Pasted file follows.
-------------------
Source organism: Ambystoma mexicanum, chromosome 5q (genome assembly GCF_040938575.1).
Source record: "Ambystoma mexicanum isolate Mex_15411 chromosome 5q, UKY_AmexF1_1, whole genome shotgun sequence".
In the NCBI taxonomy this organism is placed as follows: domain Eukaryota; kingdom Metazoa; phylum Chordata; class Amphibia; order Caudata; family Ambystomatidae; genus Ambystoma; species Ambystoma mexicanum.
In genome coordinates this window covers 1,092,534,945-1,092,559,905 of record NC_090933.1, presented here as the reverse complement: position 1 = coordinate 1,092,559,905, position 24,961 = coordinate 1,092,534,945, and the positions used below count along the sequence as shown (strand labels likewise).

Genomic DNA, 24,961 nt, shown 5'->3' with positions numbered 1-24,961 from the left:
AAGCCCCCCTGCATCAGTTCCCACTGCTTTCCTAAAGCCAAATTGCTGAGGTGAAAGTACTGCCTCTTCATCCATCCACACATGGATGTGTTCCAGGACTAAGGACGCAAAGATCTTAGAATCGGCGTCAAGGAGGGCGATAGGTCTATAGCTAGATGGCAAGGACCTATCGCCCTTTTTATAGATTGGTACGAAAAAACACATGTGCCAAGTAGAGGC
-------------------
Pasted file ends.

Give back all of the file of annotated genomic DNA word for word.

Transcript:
Source organism: Ambystoma mexicanum, chromosome 5q (genome assembly GCF_040938575.1).
Source record: "Ambystoma mexicanum isolate Mex_15411 chromosome 5q, UKY_AmexF1_1, whole genome shotgun sequence".
In the NCBI taxonomy this organism is placed as follows: domain Eukaryota; kingdom Metazoa; phylum Chordata; class Amphibia; order Caudata; family Ambystomatidae; genus Ambystoma; species Ambystoma mexicanum.
In genome coordinates this window covers 1,092,534,945-1,092,559,905 of record NC_090933.1, presented here as the reverse complement: position 1 = coordinate 1,092,559,905, position 24,961 = coordinate 1,092,534,945, and the positions used below count along the sequence as shown (strand labels likewise).

Genomic DNA, 24,961 nt, shown 5'->3' with positions numbered 1-24,961 from the left:
AAGCCCCCCTGCATCAGTTCCCACTGCTTTCCTAAAGCCAAATTGCTGAGGTGAAAGTACTGCCTCTTCATCCATCCACACATGGATGTGTTCCAGGACTAAGGACGCAAAGATCTTAGAATCGGCGTCAAGGAGGGCGATAGGTCTATAGCTAGATGGCAAGGACCTATCGCCCTTTTTATAGATTGGTACGAAAAAACACATGTGCCAAGTAGAGGC